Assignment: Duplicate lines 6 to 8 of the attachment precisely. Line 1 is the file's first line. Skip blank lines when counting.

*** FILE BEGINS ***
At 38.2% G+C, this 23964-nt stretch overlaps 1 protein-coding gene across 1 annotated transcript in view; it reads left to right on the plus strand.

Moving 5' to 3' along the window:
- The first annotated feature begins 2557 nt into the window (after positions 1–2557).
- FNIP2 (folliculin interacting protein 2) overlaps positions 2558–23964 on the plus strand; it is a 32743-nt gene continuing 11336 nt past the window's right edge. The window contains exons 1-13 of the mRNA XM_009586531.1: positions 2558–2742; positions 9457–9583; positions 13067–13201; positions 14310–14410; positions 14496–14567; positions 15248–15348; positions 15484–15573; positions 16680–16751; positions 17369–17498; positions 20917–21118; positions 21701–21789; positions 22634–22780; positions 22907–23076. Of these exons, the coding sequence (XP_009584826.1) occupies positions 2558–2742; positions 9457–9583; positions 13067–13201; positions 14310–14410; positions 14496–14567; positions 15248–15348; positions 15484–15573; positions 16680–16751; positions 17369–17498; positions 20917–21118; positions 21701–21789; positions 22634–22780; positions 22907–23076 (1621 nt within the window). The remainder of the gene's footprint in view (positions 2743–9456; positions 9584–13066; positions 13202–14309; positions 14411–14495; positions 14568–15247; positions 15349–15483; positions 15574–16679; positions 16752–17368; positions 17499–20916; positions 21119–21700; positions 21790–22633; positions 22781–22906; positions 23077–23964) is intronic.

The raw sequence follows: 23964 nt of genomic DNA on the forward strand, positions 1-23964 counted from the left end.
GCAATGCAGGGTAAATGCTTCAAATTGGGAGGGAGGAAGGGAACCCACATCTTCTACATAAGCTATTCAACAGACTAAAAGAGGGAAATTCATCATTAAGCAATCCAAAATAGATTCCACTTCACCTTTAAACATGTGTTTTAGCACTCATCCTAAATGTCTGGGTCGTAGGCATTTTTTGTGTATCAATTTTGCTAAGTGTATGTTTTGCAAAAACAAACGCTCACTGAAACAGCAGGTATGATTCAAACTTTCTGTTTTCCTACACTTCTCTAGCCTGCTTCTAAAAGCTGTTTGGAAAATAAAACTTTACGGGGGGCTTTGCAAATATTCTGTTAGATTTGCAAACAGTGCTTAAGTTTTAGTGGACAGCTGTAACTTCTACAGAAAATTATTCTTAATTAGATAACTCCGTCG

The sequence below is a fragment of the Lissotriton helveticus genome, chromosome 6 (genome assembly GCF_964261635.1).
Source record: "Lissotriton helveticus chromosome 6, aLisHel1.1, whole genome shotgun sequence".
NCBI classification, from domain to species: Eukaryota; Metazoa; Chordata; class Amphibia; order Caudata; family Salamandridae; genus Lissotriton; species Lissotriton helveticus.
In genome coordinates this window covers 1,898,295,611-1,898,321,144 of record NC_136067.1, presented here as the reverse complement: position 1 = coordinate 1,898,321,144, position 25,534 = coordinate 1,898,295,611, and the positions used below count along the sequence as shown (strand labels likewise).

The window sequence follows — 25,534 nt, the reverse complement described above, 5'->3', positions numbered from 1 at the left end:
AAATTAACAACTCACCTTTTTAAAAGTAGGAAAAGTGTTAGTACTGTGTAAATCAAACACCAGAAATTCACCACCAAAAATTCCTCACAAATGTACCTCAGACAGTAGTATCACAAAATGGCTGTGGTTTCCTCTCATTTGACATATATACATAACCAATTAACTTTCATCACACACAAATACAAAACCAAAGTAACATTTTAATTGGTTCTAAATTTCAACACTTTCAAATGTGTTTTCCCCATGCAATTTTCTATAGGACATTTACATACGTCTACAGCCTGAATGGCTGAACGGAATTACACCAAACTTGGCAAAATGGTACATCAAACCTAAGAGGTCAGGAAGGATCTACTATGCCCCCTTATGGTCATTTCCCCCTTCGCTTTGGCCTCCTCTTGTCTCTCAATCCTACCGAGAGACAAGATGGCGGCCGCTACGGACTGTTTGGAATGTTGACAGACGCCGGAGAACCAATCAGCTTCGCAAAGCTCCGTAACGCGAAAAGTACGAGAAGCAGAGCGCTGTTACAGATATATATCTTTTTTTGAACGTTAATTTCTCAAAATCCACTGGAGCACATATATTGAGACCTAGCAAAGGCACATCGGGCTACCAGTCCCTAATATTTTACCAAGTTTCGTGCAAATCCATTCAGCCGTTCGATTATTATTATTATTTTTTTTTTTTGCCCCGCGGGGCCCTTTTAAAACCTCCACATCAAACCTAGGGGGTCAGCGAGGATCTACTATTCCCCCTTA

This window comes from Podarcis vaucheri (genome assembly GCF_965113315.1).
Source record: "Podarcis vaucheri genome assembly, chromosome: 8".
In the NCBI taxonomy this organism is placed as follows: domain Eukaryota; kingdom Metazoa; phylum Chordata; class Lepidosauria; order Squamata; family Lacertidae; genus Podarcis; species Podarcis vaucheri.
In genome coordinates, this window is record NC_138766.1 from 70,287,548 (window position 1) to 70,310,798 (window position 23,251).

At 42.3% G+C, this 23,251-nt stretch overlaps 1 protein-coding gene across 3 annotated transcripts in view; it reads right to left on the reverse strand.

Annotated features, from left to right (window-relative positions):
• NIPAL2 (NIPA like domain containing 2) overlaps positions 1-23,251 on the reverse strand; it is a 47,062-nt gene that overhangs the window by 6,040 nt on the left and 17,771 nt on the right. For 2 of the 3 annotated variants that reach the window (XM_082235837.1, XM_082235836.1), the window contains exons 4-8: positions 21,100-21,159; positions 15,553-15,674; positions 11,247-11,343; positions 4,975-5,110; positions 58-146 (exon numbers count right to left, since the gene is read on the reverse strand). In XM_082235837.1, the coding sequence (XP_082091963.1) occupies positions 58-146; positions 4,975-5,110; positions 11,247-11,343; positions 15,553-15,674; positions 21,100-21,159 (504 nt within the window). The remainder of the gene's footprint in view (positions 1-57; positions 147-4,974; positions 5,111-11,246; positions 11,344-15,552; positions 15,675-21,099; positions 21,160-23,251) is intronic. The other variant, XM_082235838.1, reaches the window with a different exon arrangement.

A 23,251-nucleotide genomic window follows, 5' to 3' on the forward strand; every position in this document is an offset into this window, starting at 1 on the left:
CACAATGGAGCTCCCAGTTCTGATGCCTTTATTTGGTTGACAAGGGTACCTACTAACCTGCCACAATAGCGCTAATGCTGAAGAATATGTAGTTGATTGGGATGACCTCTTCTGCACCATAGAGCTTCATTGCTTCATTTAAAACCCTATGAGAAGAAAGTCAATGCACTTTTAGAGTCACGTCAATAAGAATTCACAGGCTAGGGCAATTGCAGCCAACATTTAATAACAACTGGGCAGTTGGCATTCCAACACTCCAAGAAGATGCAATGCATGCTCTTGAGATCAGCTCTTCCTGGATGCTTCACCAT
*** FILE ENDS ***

GCAATGCAGGGTAAATGCTTCAAATTGGGAGGGAGGAAGGGAACCCACATCTTCTACATAAGCTATTCAACAGACTAAAAGAGGGAAATTCATCATTAAGCAATCCAAAATAGATTCCACTTCACCTTTAAACATGTGTTTTAGCACTCATCCTAAATGTCTGGGTCGTAGGCATTTTTTGTGTATCAATTTTGCTAAGTGTATGTTTTGCAAAAACAAACGCTCACTGAAACAGCAGGTATGATTCAAACTTTCTGTTTTCCTACACTTCTCTAGCCTGCTTCTAAAAGCTGTTTGGAAAATAAAACTTTACGGGGGGCTTTGCAAATATTCTGTTAGATTTGCAAACAGTGCTTAAGTTTTAGTGGACAGCTGTAACTTCTACAGAAAATTATTCTTAATTAGATAACTCCGTCG

The sequence below is a fragment of the Lissotriton helveticus genome, chromosome 6 (genome assembly GCF_964261635.1).
Source record: "Lissotriton helveticus chromosome 6, aLisHel1.1, whole genome shotgun sequence".